Monterey Bay has fishing boats (big and small, commercial and private), sailboats, tour boats, SUPs, kayaks, outrigger canoes and many other skippered craft.  Skippers of these craft sometimes will not be courteous to rowers.  Monterey Bay has whales, sea lions, dolphins, sharks, otters, harbor seals, orca (rarely) and birds (did i mention sea lions?) which, in case of a collision, can cause a capsize and/or equipment failure.   In particular, there is normally a dense population of sea lions (some of which weigh 1200 lbs.) who swim near the Coast Guard Jetty at the finish.

There are only three buoys near the race course that might pose a danger of collision.  But rowers have been known to stray off the course.

Jellyfish live in Monterey Bay in abundance.  Giant Kelp grows near shore and floats in deep water when dislodged.  Logs and debris are generally not abundant but can cause serious damage in a collision.  Near the finish, when rowers are the most tired, one can expect a lot of boats under way and anchored.Water temperature on the surface will probably be somewhere between 50 and 54 degrees Fahrenheit.  If one capsizes and swims, that’s chilly but shouldn’t cause hypothermia very quickly.  Air temperature will probably be something close to that.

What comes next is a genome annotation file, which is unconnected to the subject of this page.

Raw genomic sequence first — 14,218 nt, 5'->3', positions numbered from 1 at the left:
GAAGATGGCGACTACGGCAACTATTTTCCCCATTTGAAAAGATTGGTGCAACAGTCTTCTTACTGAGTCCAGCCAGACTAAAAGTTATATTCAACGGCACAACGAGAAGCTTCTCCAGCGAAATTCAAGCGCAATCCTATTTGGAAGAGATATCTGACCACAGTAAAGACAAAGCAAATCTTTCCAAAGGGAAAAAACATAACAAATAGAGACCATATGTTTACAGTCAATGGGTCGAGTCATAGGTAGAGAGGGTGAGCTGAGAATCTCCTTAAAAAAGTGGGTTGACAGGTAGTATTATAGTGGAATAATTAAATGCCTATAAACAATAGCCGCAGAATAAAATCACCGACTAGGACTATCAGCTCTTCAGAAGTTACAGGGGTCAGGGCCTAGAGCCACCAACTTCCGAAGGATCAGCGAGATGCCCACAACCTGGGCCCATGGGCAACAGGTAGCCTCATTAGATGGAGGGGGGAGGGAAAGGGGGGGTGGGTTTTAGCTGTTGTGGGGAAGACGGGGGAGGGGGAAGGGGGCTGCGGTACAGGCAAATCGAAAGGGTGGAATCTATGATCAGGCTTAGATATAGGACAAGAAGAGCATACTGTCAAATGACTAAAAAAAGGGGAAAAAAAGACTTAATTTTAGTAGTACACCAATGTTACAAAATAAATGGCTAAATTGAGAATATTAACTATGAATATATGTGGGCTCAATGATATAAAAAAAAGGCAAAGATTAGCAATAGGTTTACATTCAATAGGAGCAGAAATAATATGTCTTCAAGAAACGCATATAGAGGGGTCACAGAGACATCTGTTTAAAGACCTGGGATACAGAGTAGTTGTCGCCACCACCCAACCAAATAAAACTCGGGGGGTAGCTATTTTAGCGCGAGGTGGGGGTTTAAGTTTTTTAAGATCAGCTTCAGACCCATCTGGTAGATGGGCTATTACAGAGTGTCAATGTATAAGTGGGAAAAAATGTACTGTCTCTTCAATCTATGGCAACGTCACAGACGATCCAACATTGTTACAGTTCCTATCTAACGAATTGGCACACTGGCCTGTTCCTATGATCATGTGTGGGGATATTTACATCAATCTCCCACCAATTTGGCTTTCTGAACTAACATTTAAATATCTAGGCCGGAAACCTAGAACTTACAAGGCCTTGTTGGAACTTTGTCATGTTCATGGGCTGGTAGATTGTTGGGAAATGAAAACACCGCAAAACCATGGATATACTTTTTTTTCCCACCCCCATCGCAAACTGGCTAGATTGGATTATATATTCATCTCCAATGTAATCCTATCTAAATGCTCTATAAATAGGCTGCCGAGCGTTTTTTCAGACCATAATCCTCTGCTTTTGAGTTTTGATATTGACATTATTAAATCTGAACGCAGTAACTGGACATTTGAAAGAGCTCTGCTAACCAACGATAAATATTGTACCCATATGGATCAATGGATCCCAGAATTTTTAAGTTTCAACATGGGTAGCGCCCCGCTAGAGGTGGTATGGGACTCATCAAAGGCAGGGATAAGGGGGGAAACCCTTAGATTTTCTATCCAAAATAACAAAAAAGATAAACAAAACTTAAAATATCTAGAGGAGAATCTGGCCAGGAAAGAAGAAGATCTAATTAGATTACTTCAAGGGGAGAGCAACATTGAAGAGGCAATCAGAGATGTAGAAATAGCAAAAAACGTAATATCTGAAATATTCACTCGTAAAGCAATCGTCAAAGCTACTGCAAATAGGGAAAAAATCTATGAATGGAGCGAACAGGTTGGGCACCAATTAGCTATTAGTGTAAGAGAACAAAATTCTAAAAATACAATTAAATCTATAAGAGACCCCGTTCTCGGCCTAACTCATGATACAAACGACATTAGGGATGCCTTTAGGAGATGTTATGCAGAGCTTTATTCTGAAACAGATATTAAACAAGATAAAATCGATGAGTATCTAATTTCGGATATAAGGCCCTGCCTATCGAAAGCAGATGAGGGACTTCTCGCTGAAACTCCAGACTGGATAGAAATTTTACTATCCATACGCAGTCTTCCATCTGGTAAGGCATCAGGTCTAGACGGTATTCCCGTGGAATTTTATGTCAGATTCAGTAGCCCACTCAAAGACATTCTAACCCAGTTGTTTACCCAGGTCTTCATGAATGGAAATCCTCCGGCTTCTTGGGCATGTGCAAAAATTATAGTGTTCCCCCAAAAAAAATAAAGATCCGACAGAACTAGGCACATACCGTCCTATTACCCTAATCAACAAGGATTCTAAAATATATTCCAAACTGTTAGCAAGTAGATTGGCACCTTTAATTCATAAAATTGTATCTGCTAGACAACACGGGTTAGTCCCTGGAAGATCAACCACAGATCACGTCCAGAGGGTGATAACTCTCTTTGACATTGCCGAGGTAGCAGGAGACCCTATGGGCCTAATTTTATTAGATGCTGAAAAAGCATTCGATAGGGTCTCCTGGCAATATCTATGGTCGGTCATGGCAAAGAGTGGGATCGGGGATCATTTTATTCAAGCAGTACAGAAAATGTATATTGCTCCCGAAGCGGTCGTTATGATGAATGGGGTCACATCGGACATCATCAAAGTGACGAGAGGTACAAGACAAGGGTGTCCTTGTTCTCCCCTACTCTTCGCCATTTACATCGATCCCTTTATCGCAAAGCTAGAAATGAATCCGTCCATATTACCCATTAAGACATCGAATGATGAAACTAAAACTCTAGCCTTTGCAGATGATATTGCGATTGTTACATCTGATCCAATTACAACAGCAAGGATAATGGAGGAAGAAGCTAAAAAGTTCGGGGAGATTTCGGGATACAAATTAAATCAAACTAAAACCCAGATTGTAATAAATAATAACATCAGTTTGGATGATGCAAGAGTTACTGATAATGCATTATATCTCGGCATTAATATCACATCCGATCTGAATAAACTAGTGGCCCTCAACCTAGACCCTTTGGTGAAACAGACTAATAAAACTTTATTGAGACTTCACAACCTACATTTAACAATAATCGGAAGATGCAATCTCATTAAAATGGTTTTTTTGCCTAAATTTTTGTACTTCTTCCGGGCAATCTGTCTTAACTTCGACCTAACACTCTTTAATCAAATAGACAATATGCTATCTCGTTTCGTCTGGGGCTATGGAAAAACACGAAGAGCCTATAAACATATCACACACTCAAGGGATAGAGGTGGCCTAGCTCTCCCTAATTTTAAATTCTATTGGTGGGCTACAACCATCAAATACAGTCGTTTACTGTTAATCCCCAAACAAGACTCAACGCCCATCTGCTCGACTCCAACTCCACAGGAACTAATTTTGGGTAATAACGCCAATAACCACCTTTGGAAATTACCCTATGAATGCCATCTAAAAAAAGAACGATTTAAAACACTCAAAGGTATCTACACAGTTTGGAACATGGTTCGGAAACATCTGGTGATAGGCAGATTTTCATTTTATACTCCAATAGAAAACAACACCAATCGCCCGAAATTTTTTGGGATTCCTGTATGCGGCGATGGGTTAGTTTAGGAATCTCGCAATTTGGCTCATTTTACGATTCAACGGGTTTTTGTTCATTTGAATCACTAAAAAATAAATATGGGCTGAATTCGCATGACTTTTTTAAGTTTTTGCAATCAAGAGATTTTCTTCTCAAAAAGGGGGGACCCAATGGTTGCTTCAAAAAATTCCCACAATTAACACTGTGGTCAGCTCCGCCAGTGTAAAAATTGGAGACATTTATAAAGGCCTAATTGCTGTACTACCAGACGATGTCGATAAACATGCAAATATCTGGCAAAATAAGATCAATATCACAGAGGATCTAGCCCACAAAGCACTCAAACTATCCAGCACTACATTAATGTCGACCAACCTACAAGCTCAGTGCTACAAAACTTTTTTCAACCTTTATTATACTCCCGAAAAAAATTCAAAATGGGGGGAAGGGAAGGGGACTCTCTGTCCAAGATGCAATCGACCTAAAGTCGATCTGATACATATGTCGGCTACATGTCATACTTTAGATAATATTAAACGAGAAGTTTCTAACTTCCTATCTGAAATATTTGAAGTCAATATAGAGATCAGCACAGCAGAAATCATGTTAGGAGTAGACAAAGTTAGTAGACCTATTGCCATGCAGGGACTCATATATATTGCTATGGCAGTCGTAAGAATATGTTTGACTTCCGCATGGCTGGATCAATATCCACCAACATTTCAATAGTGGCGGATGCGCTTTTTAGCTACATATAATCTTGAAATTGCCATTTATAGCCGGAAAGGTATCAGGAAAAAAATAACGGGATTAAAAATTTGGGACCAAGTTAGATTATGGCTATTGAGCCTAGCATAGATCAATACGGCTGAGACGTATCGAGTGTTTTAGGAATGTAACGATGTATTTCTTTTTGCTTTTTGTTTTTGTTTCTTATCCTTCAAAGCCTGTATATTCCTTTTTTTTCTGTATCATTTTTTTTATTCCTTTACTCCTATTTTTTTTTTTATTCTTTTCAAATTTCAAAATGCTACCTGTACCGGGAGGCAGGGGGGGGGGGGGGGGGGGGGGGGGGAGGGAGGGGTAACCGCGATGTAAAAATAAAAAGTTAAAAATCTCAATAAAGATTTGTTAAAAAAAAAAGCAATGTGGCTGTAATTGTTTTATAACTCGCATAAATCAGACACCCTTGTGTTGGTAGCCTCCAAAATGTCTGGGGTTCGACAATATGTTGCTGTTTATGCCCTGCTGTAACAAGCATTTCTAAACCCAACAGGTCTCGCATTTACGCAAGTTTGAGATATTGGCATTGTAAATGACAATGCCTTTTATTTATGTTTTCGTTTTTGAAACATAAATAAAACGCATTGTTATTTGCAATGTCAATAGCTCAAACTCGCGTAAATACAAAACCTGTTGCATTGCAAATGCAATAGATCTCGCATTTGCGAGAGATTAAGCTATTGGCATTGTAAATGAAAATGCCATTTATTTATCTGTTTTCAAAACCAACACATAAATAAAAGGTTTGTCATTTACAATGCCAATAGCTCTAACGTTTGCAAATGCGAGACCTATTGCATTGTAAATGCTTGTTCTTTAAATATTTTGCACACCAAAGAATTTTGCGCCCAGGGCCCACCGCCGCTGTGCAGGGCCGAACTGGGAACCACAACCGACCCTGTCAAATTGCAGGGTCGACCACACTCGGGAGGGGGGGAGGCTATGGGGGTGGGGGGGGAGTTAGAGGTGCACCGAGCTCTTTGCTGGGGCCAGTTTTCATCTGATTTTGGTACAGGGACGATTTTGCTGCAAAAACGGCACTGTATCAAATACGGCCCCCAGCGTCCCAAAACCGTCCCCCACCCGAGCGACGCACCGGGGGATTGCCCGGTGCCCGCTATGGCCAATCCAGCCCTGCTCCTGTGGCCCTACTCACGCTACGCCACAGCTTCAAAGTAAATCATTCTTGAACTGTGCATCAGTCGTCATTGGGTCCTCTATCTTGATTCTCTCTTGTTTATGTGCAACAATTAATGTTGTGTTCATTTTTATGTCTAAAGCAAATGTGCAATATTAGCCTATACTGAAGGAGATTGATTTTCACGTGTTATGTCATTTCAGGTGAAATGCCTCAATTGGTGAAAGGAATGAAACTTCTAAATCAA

Course keeping is easiest if the rowing shell’s skipper employs a GPS and has accurately programmed waypoints, not simply the single finish line as the only waypoint.  Lacking a GPS, a compass and some experience and guidance may be adequate, especially if the weather is clear and visibility is good.  Warning: the finish is NOT at the end of the Monterey Peninsula and heading for that might help a bit at first but will not even get you close to the finish.  Navigation assistance from the escort skipper should be discussed in detail before the race between the rower and the escort.